Analyzing Four Throws Drew Lock Wishes he Had Back in Broncos Debut
Drew Lock's debut for the Denver Broncos was promising. The rookie QB showed what he can bring to an offense, though the Broncos did sputter at times, especially in the second half.
Sputtering later in games has become a trend for the Broncos, and while a lot of that falls on the coaches for pumping the brakes, there are execution errors as well. Some of those execution errors fall on Lock.
For being a rookie debut, it was surprising that there weren’t more than a handful of throws that the quarterback would probably want to have back. Today, I'm going to analyze most of the throws that Lock probably wishes he could re-do.
Of the five air-mail throws that I identified, join me as I break down four of them.
Play 1: 14:22 | First Quarter | Not On the Same Page
Denver has en empty backfield on 2nd-&-6. The pass protection is good, and Lock sees that he has a shot at WR Courtland Sutton. There is nothing wrong with the decision, even though the ball fell incomplete. This is one of those plays where not knowing or having the chemistry with your receivers hurts a little.
Sutton has a decent step on the cornerback, and the safety is coming over the top to help out. Lock puts a little too much touch on this one, and places it more to the outside. In a way, it was smart of Lock to put this one on the outside, as dropping it in the basket is leaving Sutton open for a big hit from the safety.
If Lock wanted to protect Sutton from the hit, he would have needed to put more air on this one and drop it outside. That would have let Sutton adjust away from the hit, and still move downfield. This wasn’t a bad play from Lock by any means, but just highlights the lack of chemistry between the receiver and the quarterback, which will improve over time.
Play 2: 8:26 | Second Quarter | Too Much Mustard
Denver is behind schedule after a mental error on first down drew a penalty. Being behind schedule is, obviously, never a good thing so Denver has to make up for it on this play if they want a more manageable third down, which is important against the Chargers pass rushers.
WR Tim Patrick is running a simple hook route and gets open with space to run. It is on Lock to place this ball perfectly to let Patrick capitalize on the space that he has. Instead, Lock puts a little too much mustard on the pass and hits Patrick high and behind, which forces the receiver to make a bigger adjustment than was warranted.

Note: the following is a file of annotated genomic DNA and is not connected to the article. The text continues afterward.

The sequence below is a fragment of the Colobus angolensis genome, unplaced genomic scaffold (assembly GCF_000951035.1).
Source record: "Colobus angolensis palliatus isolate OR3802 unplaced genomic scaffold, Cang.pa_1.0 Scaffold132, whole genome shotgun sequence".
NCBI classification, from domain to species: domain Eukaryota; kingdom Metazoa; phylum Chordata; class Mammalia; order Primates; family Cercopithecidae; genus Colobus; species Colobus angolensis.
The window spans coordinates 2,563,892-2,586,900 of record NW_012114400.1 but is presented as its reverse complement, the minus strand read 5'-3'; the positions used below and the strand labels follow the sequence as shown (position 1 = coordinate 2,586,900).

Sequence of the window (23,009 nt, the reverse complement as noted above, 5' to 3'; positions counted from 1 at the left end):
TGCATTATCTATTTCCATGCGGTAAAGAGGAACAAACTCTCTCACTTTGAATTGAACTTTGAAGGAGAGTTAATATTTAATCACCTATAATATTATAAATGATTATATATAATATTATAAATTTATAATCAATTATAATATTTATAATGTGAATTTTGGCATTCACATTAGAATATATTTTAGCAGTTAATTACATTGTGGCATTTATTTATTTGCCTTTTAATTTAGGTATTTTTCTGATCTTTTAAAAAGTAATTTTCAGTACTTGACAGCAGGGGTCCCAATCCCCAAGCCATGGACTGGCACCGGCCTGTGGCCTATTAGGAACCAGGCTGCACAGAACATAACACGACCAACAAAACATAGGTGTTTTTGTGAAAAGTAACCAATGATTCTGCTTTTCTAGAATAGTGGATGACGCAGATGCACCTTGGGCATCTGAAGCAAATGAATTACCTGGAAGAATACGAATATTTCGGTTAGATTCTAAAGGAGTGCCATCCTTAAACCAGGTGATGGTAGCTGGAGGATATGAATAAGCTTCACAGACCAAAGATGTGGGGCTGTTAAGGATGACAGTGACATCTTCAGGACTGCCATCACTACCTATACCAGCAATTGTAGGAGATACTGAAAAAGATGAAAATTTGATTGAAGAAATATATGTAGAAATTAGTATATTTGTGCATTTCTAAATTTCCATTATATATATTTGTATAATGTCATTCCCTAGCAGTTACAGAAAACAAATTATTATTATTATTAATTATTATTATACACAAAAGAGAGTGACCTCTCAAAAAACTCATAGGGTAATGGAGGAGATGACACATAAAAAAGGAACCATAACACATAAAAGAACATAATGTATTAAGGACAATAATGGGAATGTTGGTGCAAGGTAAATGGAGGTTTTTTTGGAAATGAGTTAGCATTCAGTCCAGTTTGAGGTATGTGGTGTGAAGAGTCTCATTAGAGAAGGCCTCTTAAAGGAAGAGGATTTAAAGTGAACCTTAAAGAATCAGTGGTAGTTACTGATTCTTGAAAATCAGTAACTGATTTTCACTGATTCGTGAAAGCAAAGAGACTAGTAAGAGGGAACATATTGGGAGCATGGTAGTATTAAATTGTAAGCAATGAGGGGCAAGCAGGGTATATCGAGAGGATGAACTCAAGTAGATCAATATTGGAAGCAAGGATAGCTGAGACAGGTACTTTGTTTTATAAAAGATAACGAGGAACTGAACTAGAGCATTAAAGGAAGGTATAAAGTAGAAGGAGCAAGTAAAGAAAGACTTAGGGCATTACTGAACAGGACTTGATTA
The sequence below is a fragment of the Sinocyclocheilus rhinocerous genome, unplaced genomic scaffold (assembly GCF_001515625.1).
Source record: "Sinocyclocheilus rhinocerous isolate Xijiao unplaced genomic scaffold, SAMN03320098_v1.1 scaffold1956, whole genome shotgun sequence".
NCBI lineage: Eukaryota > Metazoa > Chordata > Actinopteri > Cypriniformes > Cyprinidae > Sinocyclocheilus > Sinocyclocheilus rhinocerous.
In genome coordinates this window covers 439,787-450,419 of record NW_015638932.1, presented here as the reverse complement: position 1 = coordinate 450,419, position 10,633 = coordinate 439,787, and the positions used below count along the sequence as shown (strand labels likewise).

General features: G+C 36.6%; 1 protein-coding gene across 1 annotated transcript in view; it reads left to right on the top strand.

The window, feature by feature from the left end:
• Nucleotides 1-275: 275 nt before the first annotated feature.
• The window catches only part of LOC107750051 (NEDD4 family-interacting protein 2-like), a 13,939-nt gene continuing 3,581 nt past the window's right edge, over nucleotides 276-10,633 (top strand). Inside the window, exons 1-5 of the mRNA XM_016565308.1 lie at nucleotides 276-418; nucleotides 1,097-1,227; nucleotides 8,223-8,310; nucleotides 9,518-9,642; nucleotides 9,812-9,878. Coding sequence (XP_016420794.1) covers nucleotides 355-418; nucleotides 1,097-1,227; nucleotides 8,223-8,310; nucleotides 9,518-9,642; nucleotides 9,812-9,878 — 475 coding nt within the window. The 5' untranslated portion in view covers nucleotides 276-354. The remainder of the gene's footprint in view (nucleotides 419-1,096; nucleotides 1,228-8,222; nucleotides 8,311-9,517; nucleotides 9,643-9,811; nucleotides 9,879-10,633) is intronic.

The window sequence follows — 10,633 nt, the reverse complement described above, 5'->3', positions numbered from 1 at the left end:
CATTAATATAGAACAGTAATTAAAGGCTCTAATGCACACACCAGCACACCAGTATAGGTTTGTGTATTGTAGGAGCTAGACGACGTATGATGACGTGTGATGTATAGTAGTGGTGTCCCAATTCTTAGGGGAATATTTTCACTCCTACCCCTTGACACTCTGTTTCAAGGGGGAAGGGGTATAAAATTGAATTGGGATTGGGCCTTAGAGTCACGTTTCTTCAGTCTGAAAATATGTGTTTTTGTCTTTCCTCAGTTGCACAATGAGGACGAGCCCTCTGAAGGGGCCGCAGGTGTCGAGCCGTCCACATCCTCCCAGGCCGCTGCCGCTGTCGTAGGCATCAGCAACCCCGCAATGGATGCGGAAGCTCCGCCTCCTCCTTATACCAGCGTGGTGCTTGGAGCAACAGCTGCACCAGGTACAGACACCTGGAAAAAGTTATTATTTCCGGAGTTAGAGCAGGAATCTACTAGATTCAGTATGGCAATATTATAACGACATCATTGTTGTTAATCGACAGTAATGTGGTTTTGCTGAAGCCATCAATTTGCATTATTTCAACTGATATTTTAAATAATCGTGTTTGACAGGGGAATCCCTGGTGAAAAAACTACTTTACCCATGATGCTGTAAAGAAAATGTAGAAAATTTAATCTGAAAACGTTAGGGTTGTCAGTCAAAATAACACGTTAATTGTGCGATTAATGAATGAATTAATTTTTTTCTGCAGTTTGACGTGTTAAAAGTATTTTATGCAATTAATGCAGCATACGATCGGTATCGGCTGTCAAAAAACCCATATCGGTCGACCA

Yes, this ball hit Patrick in the hands and he has to come down with it. However, the placement would have limited what Patrick could have done after the catch. If Lock placed this properly, Patrick had a shot at making this a 3rd-&-5 to a 3rd-&-7, or even a first down it he broke a tackle.
Play 3: 9:05 | Third Quarter | Lack of Accuracy Downfield
This incompletion isn’t just on Lock, but also on TE Noah Fant. The attempt from Fant to adjust to the ball in the air is minimal. There have been multiple cases this season where Fant hasn’t done all he can to adjust to the pass in the air.
That said, Lock could’ve put a little more air on this and allowed Fant to continue forward and drop the ball in the basket. If Lock did that, and with Fant’s speed and athleticism, there is a good chance for a big touchdown here.
Both players at fault on this one, but Lock’s inaccuracy kept a potential touchdown off the board. Fant’s lack of adjustment kept the completion for a big gain from happening but it was unlikely he would’ve taken it for a touchdown.
Play 4: 11:41 | Fourth Quarter | A Rookie Mistake
It should be obvious why Lock should want this throw back. Lock doesn’t see LB Denzel Perryman in coverage and throws the interception. This was a terrible read from Lock, and the only really terrible throw/read from Lock all game. With it this being late in the game, however, it could’ve really hurt the Broncos.
There wasn’t much pressure on Lock here, and if there had been, he had a lane to the right to escape out of the pocket. From inside the pocket, when he winds up to throw, there isn’t anyone else open down the field.
It would’ve been nice to see Lock not try and force this, scramble right and hit either the tight end or running back and let them try and make a play. A rookie mistake, but one of the few obvious ones he made.
Drew Lock is a rookie, so it isn’t going to all be perfect. Even Peyton Manning, Tom Brady, Aaron Rodgers and every other elite quarterback make throws at times that they want back. It's part of the game.
However, with Lock, what is noticeable is how few there were. He has all the tools, the work ethic and drive to be great. If the Broncos are able to develop the kid, and he grows as quickly as he has since just being drafted, it isn’t unreasonable to think that Lock can lead the Broncos to the playoffs in 2020.
The debut was far from perfect, but Lock was really good and showed a lot of promise.